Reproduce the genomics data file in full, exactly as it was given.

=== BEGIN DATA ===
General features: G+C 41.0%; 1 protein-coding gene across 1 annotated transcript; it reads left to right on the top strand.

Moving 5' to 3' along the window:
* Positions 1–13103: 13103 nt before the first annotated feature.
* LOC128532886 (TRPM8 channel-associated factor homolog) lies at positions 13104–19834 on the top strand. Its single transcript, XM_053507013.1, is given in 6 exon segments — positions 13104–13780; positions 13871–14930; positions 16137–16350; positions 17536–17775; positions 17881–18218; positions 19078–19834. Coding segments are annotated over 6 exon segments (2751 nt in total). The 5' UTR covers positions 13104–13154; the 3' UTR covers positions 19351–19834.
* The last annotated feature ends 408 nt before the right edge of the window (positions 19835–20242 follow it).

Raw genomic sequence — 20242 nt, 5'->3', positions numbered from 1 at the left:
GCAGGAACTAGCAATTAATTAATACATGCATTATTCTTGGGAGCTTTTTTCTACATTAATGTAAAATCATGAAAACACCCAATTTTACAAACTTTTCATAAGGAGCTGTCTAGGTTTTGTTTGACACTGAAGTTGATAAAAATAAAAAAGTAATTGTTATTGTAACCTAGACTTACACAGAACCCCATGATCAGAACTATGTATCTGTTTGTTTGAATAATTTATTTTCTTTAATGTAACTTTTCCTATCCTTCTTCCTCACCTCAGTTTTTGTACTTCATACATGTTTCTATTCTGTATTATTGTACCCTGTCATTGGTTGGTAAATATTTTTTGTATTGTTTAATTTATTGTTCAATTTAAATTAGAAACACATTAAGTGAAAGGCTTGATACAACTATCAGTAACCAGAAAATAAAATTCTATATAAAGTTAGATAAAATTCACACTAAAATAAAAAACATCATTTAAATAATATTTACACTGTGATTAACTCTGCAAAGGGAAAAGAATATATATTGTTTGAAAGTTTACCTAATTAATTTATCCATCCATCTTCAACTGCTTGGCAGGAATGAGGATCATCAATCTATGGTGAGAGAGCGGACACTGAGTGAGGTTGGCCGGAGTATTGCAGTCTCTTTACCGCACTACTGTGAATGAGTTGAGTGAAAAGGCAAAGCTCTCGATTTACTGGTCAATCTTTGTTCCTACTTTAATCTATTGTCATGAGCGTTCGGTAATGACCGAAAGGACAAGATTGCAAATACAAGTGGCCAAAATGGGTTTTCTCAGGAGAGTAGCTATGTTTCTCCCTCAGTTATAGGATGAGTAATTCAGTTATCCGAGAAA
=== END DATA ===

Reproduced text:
General features: G+C 41.0%; 1 protein-coding gene across 1 annotated transcript; it reads left to right on the top strand.

Moving 5' to 3' along the window:
* Positions 1–13103: 13103 nt before the first annotated feature.
* LOC128532886 (TRPM8 channel-associated factor homolog) lies at positions 13104–19834 on the top strand. Its single transcript, XM_053507013.1, is given in 6 exon segments — positions 13104–13780; positions 13871–14930; positions 16137–16350; positions 17536–17775; positions 17881–18218; positions 19078–19834. Coding segments are annotated over 6 exon segments (2751 nt in total). The 5' UTR covers positions 13104–13154; the 3' UTR covers positions 19351–19834.
* The last annotated feature ends 408 nt before the right edge of the window (positions 19835–20242 follow it).

Raw genomic sequence — 20242 nt, 5'->3', positions numbered from 1 at the left:
GCAGGAACTAGCAATTAATTAATACATGCATTATTCTTGGGAGCTTTTTTCTACATTAATGTAAAATCATGAAAACACCCAATTTTACAAACTTTTCATAAGGAGCTGTCTAGGTTTTGTTTGACACTGAAGTTGATAAAAATAAAAAAGTAATTGTTATTGTAACCTAGACTTACACAGAACCCCATGATCAGAACTATGTATCTGTTTGTTTGAATAATTTATTTTCTTTAATGTAACTTTTCCTATCCTTCTTCCTCACCTCAGTTTTTGTACTTCATACATGTTTCTATTCTGTATTATTGTACCCTGTCATTGGTTGGTAAATATTTTTTGTATTGTTTAATTTATTGTTCAATTTAAATTAGAAACACATTAAGTGAAAGGCTTGATACAACTATCAGTAACCAGAAAATAAAATTCTATATAAAGTTAGATAAAATTCACACTAAAATAAAAAACATCATTTAAATAATATTTACACTGTGATTAACTCTGCAAAGGGAAAAGAATATATATTGTTTGAAAGTTTACCTAATTAATTTATCCATCCATCTTCAACTGCTTGGCAGGAATGAGGATCATCAATCTATGGTGAGAGAGCGGACACTGAGTGAGGTTGGCCGGAGTATTGCAGTCTCTTTACCGCACTACTGTGAATGAGTTGAGTGAAAAGGCAAAGCTCTCGATTTACTGGTCAATCTTTGTTCCTACTTTAATCTATTGTCATGAGCGTTCGGTAATGACCGAAAGGACAAGATTGCAAATACAAGTGGCCAAAATGGGTTTTCTCAGGAGAGTAGCTATGTTTCTCCCTCAGTTATAGGATGAGTAATTCAGTTATCCGAGAAA